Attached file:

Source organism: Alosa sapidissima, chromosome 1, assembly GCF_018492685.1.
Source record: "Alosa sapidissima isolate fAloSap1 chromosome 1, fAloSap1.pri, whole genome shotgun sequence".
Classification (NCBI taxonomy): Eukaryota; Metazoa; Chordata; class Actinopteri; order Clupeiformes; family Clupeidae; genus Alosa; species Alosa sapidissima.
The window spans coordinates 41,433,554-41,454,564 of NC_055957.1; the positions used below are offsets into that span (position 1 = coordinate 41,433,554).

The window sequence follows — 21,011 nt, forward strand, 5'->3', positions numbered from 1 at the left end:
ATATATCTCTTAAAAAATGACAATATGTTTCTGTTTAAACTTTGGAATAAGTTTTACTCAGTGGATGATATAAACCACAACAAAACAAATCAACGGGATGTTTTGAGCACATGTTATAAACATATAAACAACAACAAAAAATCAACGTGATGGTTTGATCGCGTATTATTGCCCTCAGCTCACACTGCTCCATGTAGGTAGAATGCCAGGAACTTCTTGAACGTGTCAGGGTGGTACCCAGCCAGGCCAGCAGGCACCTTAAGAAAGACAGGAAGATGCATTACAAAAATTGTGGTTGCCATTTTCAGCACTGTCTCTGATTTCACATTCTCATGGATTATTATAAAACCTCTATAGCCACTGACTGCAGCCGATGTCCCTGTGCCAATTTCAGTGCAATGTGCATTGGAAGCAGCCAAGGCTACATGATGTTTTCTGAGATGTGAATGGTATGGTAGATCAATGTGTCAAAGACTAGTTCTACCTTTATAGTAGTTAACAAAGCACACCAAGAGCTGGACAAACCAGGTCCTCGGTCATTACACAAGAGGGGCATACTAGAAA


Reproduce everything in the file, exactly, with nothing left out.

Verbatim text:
Source organism: Alosa sapidissima, chromosome 1, assembly GCF_018492685.1.
Source record: "Alosa sapidissima isolate fAloSap1 chromosome 1, fAloSap1.pri, whole genome shotgun sequence".
Classification (NCBI taxonomy): Eukaryota; Metazoa; Chordata; class Actinopteri; order Clupeiformes; family Clupeidae; genus Alosa; species Alosa sapidissima.
The window spans coordinates 41,433,554-41,454,564 of NC_055957.1; the positions used below are offsets into that span (position 1 = coordinate 41,433,554).

The window sequence follows — 21,011 nt, forward strand, 5'->3', positions numbered from 1 at the left end:
ATATATCTCTTAAAAAATGACAATATGTTTCTGTTTAAACTTTGGAATAAGTTTTACTCAGTGGATGATATAAACCACAACAAAACAAATCAACGGGATGTTTTGAGCACATGTTATAAACATATAAACAACAACAAAAAATCAACGTGATGGTTTGATCGCGTATTATTGCCCTCAGCTCACACTGCTCCATGTAGGTAGAATGCCAGGAACTTCTTGAACGTGTCAGGGTGGTACCCAGCCAGGCCAGCAGGCACCTTAAGAAAGACAGGAAGATGCATTACAAAAATTGTGGTTGCCATTTTCAGCACTGTCTCTGATTTCACATTCTCATGGATTATTATAAAACCTCTATAGCCACTGACTGCAGCCGATGTCCCTGTGCCAATTTCAGTGCAATGTGCATTGGAAGCAGCCAAGGCTACATGATGTTTTCTGAGATGTGAATGGTATGGTAGATCAATGTGTCAAAGACTAGTTCTACCTTTATAGTAGTTAACAAAGCACACCAAGAGCTGGACAAACCAGGTCCTCGGTCATTACACAAGAGGGGCATACTAGAAA